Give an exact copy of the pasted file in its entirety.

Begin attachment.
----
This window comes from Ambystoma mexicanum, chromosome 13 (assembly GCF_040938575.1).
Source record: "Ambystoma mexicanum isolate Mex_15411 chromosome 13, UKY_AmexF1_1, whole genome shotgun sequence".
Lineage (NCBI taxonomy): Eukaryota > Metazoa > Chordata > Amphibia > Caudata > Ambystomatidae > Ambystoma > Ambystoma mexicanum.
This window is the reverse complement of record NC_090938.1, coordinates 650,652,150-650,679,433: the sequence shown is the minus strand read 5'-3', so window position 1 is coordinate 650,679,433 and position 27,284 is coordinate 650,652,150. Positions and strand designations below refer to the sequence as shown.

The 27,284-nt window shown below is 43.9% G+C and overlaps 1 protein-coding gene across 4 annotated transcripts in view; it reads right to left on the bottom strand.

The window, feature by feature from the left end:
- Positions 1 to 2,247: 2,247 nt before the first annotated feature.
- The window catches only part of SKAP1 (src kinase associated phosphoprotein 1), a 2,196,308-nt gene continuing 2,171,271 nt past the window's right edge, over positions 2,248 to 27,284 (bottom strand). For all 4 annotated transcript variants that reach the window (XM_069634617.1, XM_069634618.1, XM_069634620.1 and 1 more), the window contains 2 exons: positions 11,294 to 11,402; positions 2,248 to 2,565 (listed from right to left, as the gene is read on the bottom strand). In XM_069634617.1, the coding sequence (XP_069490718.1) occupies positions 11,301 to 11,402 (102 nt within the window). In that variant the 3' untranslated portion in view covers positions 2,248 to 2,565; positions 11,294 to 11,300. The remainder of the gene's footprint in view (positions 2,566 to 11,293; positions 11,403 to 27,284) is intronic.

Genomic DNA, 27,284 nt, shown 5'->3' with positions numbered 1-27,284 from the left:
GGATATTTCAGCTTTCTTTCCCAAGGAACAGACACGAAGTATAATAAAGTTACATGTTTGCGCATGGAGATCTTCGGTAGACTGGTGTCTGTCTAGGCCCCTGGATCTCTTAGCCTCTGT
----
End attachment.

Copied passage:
This window comes from Ambystoma mexicanum, chromosome 13 (assembly GCF_040938575.1).
Source record: "Ambystoma mexicanum isolate Mex_15411 chromosome 13, UKY_AmexF1_1, whole genome shotgun sequence".
Lineage (NCBI taxonomy): Eukaryota > Metazoa > Chordata > Amphibia > Caudata > Ambystomatidae > Ambystoma > Ambystoma mexicanum.
This window is the reverse complement of record NC_090938.1, coordinates 650,652,150-650,679,433: the sequence shown is the minus strand read 5'-3', so window position 1 is coordinate 650,679,433 and position 27,284 is coordinate 650,652,150. Positions and strand designations below refer to the sequence as shown.

The 27,284-nt window shown below is 43.9% G+C and overlaps 1 protein-coding gene across 4 annotated transcripts in view; it reads right to left on the bottom strand.

The window, feature by feature from the left end:
- Positions 1 to 2,247: 2,247 nt before the first annotated feature.
- The window catches only part of SKAP1 (src kinase associated phosphoprotein 1), a 2,196,308-nt gene continuing 2,171,271 nt past the window's right edge, over positions 2,248 to 27,284 (bottom strand). For all 4 annotated transcript variants that reach the window (XM_069634617.1, XM_069634618.1, XM_069634620.1 and 1 more), the window contains 2 exons: positions 11,294 to 11,402; positions 2,248 to 2,565 (listed from right to left, as the gene is read on the bottom strand). In XM_069634617.1, the coding sequence (XP_069490718.1) occupies positions 11,301 to 11,402 (102 nt within the window). In that variant the 3' untranslated portion in view covers positions 2,248 to 2,565; positions 11,294 to 11,300. The remainder of the gene's footprint in view (positions 2,566 to 11,293; positions 11,403 to 27,284) is intronic.

Genomic DNA, 27,284 nt, shown 5'->3' with positions numbered 1-27,284 from the left:
GGATATTTCAGCTTTCTTTCCCAAGGAACAGACACGAAGTATAATAAAGTTACATGTTTGCGCATGGAGATCTTCGGTAGACTGGTGTCTGTCTAGGCCCCTGGATCTCTTAGCCTCTGT